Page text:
The following article was written by Jake Tae for the Yale Daily News:
At a lecture in Luce Hall on Monday, Pilar Velasco — a journalist who spent her career investigating corruption in the Spanish government — discussed the role of the media in holding governments accountable for malpractice.
The event, which drew a crowd of about 30, was hosted by the Council on Latin American and Iberian Studies. Velasco, a Maurice R. Greenberg World Fellow, focused her talk on the role of the news media in ensuring transparent democracy in Spain, her home country. But she also highlighted the importance of collaborating with sources across the globe to report stories that cross country lines. She explained that the influx of foreign money into Spain in the 2000s promoted money laundering among the nation’s most powerful citizens. In 2010, Spanish journalists, including Velasco, found that public funds had been funneled towards the personal coffers of the royal family.
In her investigation, Velasco said that she and other reporters uncovered that Inãki Urgardin, the brother-in-law of the country’s king, had established the Nóos Institute, a nonprofit foundation, to embezzle 6 million euros of public money. She added that Urgardin and his wife received these funds in the form of public contracts. Other politicians also used the government’s credit cards for their own expenses.
“A corruption involving the monarchy, the Spanish royal corruption scandal, was a typical corruption case in Spain,” she said. “The citizens of Spain got so angry because the monarchy gets so much public money.”
However, Velasco argued that the ramifications of corruption extend beyond the sociopolitical, impacting the nation’s economy. After the European Union investigated the allegations, the government began to have greater control over the Spanish banks.
Velasco noted how she used sources across borders to expose nefarious water contracts in Spain and Latin America. After following the flow of capital overseas and cooperating with both domestic and international sources, she revealed that members of the government had taken money from these contracts for themselves. The Spanish Conservative party had hidden 30 million euros in Latin America and Switzerland, she said.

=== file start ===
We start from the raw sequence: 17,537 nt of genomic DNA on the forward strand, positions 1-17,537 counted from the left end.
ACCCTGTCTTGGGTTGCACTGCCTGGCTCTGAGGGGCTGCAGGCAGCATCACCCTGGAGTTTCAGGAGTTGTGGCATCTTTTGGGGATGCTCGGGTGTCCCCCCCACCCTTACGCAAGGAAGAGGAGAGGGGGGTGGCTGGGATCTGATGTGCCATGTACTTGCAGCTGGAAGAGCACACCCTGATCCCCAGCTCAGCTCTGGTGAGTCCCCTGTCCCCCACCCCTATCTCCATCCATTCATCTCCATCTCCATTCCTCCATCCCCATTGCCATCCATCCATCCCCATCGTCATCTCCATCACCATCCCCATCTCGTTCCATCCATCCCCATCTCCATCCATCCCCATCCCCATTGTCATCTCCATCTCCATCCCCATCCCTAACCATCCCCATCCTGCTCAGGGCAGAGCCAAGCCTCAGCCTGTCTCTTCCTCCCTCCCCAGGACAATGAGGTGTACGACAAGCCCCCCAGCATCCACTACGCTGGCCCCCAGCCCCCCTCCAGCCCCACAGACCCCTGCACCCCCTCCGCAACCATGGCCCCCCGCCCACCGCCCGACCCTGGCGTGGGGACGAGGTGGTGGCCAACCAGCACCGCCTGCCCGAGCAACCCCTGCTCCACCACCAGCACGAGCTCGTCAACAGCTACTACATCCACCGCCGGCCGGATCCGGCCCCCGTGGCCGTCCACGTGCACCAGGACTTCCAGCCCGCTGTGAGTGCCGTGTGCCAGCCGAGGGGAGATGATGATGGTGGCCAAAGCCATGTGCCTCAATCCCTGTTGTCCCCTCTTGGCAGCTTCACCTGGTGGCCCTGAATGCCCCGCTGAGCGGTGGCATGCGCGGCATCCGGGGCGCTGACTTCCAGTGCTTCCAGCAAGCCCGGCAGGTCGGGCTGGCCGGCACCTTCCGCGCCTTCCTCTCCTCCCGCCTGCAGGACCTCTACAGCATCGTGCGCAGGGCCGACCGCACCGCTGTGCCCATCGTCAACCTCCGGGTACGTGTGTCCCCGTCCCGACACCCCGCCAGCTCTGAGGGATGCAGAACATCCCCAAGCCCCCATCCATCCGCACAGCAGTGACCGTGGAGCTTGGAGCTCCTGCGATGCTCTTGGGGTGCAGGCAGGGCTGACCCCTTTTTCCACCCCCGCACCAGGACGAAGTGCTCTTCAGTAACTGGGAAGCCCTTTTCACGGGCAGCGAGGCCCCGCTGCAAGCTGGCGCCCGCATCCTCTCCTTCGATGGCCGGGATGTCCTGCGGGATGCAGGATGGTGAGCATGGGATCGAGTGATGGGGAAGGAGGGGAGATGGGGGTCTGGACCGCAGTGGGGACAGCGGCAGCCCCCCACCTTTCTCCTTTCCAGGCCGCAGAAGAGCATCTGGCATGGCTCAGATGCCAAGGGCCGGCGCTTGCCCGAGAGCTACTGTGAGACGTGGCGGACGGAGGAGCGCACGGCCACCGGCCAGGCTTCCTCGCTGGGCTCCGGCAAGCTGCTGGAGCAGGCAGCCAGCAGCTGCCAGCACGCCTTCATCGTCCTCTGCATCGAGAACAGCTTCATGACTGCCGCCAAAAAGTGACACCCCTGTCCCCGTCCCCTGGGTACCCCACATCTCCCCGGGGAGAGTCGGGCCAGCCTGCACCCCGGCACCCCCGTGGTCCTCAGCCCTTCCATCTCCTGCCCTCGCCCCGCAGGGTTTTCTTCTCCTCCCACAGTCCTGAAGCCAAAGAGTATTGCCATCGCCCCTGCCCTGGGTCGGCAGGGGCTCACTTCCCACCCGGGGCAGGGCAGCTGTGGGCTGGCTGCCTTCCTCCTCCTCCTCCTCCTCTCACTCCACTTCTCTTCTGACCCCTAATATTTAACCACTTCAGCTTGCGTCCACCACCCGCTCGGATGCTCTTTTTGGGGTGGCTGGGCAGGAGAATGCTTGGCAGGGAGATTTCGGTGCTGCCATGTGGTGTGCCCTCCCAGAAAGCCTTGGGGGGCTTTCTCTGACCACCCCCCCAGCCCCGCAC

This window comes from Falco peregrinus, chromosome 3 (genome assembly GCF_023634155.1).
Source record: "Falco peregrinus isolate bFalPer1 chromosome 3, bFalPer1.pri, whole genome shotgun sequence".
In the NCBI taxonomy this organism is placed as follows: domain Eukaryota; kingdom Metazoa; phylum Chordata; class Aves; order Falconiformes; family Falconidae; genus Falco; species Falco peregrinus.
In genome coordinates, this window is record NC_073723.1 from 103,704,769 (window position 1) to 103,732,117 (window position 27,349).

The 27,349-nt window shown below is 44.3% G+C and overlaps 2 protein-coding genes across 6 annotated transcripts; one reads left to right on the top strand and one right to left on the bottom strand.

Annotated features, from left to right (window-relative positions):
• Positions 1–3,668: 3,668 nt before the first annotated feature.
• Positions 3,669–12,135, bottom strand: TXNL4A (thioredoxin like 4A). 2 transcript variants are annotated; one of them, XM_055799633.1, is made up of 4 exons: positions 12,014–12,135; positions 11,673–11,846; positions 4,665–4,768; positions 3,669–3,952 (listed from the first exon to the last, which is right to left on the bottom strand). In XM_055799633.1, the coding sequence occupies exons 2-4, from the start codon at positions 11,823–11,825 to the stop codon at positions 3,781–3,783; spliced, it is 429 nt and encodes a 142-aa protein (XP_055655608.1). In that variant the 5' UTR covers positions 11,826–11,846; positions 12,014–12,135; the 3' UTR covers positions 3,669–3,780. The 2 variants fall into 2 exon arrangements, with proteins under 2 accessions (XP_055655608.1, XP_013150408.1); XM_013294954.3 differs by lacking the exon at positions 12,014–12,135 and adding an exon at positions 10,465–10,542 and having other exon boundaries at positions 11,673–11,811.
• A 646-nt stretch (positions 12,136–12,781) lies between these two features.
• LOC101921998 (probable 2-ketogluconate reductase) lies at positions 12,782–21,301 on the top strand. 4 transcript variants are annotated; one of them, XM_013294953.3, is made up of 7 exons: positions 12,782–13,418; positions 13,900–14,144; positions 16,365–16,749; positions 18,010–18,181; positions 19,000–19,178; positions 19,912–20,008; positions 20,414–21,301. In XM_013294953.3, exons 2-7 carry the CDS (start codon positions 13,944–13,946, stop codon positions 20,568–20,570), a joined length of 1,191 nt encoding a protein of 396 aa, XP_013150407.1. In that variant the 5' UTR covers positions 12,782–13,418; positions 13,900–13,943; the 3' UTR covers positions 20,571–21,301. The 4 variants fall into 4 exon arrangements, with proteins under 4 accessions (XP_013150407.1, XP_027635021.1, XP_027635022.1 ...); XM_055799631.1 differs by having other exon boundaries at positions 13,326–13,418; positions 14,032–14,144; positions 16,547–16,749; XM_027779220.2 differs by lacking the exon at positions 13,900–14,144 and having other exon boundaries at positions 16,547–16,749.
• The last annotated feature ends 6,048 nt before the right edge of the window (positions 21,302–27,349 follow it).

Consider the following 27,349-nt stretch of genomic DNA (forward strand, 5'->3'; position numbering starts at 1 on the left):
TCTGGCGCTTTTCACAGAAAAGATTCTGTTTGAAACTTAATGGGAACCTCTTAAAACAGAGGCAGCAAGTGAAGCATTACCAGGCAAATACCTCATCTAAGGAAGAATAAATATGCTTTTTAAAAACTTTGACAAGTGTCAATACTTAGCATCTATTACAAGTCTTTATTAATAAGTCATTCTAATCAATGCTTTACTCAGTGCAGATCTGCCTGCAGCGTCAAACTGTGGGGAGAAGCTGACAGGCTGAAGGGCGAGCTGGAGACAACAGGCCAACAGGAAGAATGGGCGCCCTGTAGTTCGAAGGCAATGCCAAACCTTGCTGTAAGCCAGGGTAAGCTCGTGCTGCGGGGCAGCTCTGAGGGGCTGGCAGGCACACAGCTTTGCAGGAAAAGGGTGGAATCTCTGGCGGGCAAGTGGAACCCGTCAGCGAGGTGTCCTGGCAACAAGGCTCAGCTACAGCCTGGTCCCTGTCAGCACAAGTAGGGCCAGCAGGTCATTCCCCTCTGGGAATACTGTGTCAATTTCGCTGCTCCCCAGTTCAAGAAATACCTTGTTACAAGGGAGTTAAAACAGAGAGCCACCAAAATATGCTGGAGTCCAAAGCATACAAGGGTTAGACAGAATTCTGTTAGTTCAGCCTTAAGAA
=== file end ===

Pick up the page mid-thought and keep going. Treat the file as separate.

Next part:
Corruption can not only deter public confidence in the government but also lead to extremism, populism and imbalanced electoral competence between political parties, Velasco said.
Hyun Jo Kim ’20, who attended the event and is a former YTV editor for the News, said that the talk broadened his understanding of globalization and corruption. Kim said Velasco’s remarks reminded him of the importance of Reporters Without Borders, an advocacy organization that promotes freedom of information and freedom of the press.
“Velasco’s personal story as an investigative journalist made me think more about the negative effects of globalization of only the elite,” he said. “[Organizations like Reporters without Borders are] important links, so we should support them. I think Velasco’s ideas on judicial collaboration between the media and local communities [are] also important.”
Angela Boskovitch, a freelance culture journalist researching international heritage and arts trafficking who also came to the talk, said Velasco’s lecture helped her better understand the role of investigative journalism in the context of global crime.
“We don’t have good tools yet to deal with global crimes,” she said. “There’s been some work on the terrorism issue, and in Europe they look for terrorists, but there are other issues as well. Heritage trafficking, the trafficking of art, is [more frequent] than the trafficking of drugs. We have so many complicated global issues that need strong institutions and strong media oversight.”
Boskovitch added that it was inspiring to hear of Velasco’s perseverance in her journalism despite financial support and in the face of threats and lawsuits.
Still, she said the impact of journalism also relies on the public to hold the government accountable.
The Council on Latin American and Iberian Studies will hold another lunchtime colloquia speakers event with CLAIS visiting fellow and public health expert Claudia Nunes on Oct. 9. The topic will be “Integrating Indigenous Cultural Challenges with Good Governance Practices: Brazil Experience in Health Field.”